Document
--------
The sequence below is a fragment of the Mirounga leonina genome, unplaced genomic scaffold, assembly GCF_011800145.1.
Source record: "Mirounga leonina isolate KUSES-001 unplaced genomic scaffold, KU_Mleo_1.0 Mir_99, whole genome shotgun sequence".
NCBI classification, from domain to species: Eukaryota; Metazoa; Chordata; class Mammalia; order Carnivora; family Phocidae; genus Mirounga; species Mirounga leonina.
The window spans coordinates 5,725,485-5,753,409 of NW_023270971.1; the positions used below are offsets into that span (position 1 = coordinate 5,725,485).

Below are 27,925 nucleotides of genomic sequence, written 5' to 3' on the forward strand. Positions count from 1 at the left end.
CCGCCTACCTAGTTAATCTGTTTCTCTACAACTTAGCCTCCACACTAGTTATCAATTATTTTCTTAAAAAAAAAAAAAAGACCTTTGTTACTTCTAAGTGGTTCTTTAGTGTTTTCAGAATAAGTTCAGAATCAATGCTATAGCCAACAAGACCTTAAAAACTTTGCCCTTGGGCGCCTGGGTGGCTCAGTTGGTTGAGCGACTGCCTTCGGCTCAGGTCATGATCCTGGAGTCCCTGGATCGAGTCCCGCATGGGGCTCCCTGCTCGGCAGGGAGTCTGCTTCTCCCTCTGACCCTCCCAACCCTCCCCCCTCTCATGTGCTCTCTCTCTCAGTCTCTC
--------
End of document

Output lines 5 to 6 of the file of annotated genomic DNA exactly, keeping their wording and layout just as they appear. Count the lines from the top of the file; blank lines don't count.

Below are 27,925 nucleotides of genomic sequence, written 5' to 3' on the forward strand. Positions count from 1 at the left end.
CCGCCTACCTAGTTAATCTGTTTCTCTACAACTTAGCCTCCACACTAGTTATCAATTATTTTCTTAAAAAAAAAAAAAAGACCTTTGTTACTTCTAAGTGGTTCTTTAGTGTTTTCAGAATAAGTTCAGAATCAATGCTATAGCCAACAAGACCTTAAAAACTTTGCCCTTGGGCGCCTGGGTGGCTCAGTTGGTTGAGCGACTGCCTTCGGCTCAGGTCATGATCCTGGAGTCCCTGGATCGAGTCCCGCATGGGGCTCCCTGCTCGGCAGGGAGTCTGCTTCTCCCTCTGACCCTCCCAACCCTCCCCCCTCTCATGTGCTCTCTCTCTCAGTCTCTC